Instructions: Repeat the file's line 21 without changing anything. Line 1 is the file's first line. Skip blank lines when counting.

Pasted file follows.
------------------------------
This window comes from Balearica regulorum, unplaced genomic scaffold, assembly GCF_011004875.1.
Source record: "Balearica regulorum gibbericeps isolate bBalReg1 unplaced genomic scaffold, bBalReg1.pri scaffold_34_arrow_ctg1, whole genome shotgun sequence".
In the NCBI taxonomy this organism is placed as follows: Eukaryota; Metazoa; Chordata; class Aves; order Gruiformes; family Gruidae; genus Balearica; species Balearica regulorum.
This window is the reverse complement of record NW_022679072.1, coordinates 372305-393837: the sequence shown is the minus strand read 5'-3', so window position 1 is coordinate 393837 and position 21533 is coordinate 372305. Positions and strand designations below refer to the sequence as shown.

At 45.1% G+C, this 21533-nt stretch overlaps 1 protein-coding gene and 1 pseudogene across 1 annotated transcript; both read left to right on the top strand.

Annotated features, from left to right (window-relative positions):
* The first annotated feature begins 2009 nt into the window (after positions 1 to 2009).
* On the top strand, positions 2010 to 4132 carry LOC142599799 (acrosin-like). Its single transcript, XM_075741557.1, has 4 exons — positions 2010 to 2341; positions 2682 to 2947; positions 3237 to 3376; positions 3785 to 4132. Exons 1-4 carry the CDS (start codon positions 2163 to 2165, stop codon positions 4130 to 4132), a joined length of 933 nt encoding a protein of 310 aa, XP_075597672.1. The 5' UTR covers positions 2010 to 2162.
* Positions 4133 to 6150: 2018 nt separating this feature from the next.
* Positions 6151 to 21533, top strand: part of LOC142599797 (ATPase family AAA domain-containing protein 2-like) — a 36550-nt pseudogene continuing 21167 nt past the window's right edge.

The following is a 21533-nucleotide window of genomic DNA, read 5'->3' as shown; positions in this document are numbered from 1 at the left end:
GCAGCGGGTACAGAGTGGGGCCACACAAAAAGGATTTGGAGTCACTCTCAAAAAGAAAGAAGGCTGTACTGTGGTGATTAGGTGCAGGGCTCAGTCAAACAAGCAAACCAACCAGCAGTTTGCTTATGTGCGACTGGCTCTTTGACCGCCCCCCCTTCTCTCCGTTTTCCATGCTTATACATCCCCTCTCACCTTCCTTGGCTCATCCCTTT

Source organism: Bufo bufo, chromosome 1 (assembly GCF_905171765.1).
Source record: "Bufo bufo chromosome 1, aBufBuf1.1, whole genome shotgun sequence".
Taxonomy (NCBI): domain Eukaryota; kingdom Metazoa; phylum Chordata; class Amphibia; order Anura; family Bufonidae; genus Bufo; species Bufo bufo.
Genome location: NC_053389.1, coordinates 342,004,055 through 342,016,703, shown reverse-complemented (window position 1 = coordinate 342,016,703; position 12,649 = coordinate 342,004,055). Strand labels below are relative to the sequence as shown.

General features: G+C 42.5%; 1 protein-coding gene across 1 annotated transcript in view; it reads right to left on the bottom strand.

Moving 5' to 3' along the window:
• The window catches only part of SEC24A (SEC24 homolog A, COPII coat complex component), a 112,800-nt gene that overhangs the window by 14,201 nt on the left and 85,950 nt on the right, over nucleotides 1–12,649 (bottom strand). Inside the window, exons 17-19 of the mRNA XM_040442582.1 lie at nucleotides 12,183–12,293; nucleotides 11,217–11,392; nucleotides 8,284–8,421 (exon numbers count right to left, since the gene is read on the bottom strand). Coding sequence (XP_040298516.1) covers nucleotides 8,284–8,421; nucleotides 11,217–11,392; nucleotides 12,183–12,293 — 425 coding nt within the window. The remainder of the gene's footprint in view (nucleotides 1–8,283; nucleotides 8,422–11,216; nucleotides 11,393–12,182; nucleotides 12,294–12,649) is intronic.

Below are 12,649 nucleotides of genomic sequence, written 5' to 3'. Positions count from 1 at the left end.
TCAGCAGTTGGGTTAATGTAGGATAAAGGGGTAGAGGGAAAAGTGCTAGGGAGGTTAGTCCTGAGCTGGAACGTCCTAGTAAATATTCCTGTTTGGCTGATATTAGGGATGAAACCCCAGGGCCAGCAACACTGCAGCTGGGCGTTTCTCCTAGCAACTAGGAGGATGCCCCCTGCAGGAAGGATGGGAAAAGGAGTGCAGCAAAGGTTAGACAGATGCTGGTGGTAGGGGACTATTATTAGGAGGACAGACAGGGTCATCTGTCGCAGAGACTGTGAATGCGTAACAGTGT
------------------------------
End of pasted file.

TCAGCAGTTGGGTTAATGTAGGATAAAGGGGTAGAGGGAAAAGTGCTAGGGAGGTTAGTCCTGAGCTGGAACGTCCTAGTAAATATTCCTGTTTGGCTGATATTAGGGATGAAACCCCAGGGCCAGCAACACTGCAGCTGGGCGTTTCTCCTAGCAACTAGGAGGATGCCCCCTGCAGGAAGGATGGGAAAAGGAGTGCAGCAAAGGTTAGACAGATGCTGGTGGTAGGGGACTATTATTAGGAGGACAGACAGGGTCATCTGTCGCAGAGACTGTGAATGCGTAACAGTGT